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Helena looking at options after online commission meeting disrupted by "Zoom-bombing"

Posted at 5:57 PM, Jun 23, 2020
and last updated 2020-06-24 14:43:33-04

HELENA — The city of Helena is looking at its procedures for online meetings, after Monday’s regular city commission meeting was repeatedly disrupted and eventually postponed.

The commission was set to finalize the next year’s budget and approve an updated city growth plan during the Zoom videoconference. However, just after 7 p.m., the meeting was interrupted multiple times by people shouting, playing loud music and displaying pornographic images.

City leaders apologized for the incident.

“I know there was a great deal of public participation last night for both the budget and the growth policy and other public comment, so it was disappointing for sure,” said interim City Manager Melinda Reed.

These disruptions, commonly called “Zoom-bombings,” have been reported by numerous local governments since the COVID-19 pandemic forced many to move meetings online.

Reed said Helena has procedures for stopping this type of intrusion – muting all participants and limiting who can display their screen during a call. She said those methods worked when a previous city meeting was disrupted, but when they tried to take the same steps Monday, the city clerk’s computer had technical issues.

“We had a number of disruptions that we were able to stop, but then they kept happening, and that is when we were no longer able to stop them,” said Reed.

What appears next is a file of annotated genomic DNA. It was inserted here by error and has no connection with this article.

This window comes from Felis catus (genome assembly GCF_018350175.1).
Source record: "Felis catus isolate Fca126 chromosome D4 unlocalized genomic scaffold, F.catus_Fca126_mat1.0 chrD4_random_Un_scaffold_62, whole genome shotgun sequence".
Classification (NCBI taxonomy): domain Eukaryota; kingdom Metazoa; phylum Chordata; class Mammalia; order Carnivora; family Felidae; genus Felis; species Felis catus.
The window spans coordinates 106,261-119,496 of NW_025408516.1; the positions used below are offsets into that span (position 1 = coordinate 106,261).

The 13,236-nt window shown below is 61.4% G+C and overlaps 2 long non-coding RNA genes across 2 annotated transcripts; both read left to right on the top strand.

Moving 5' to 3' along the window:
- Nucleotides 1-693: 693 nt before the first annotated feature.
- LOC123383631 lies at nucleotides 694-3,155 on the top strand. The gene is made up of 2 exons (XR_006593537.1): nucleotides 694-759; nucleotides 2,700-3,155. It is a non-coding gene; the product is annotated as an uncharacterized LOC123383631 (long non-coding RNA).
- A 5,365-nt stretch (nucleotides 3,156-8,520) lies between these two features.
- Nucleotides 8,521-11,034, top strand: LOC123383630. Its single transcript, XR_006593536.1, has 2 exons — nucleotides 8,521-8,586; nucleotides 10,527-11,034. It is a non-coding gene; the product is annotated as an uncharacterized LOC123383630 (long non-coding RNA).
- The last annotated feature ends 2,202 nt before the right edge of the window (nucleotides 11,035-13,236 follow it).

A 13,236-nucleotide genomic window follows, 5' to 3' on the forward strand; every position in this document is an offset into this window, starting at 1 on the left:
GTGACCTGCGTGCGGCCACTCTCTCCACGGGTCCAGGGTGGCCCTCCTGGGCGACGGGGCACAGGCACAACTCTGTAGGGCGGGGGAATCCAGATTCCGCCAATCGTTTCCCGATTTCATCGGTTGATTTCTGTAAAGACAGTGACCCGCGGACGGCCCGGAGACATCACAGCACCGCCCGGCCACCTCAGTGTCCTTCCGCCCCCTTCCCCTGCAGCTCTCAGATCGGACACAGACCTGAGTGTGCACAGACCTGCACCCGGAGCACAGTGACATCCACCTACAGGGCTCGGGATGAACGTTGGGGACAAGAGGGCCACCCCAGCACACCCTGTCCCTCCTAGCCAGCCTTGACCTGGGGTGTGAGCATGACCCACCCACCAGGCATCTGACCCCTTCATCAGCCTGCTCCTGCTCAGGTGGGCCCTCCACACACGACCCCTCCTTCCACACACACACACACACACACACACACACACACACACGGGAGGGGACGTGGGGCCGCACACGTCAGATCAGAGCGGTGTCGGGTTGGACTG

Leaders are now working with the joint city-county Information Technology and Services Department to determine exactly what happened – and how to stop it from happening again. Reed said, at this time, they don’t believe there was any actual security risk from the incident.

The city commission is now set to take up the remaining items from Monday’s agenda at a special meeting on June 29. That meeting is also set to be online. Reed said they are planning to use Zoom again, but they may consider other platforms.

“I think we will be able to improve some of our systems in order to prevent something like this from happening again,” she said. “If we are unable to feel confident in Zoom as a platform, we will look into other options.”

Reed said, so far, city leaders haven’t had discussions about when they could return to in-person meetings.

“I think there are some real benefits to the public for the online platform,” she said. “I think it does increase accessibility – or it can – so I think we would like to continue to explore the use of Zoom and other platforms like this for now.”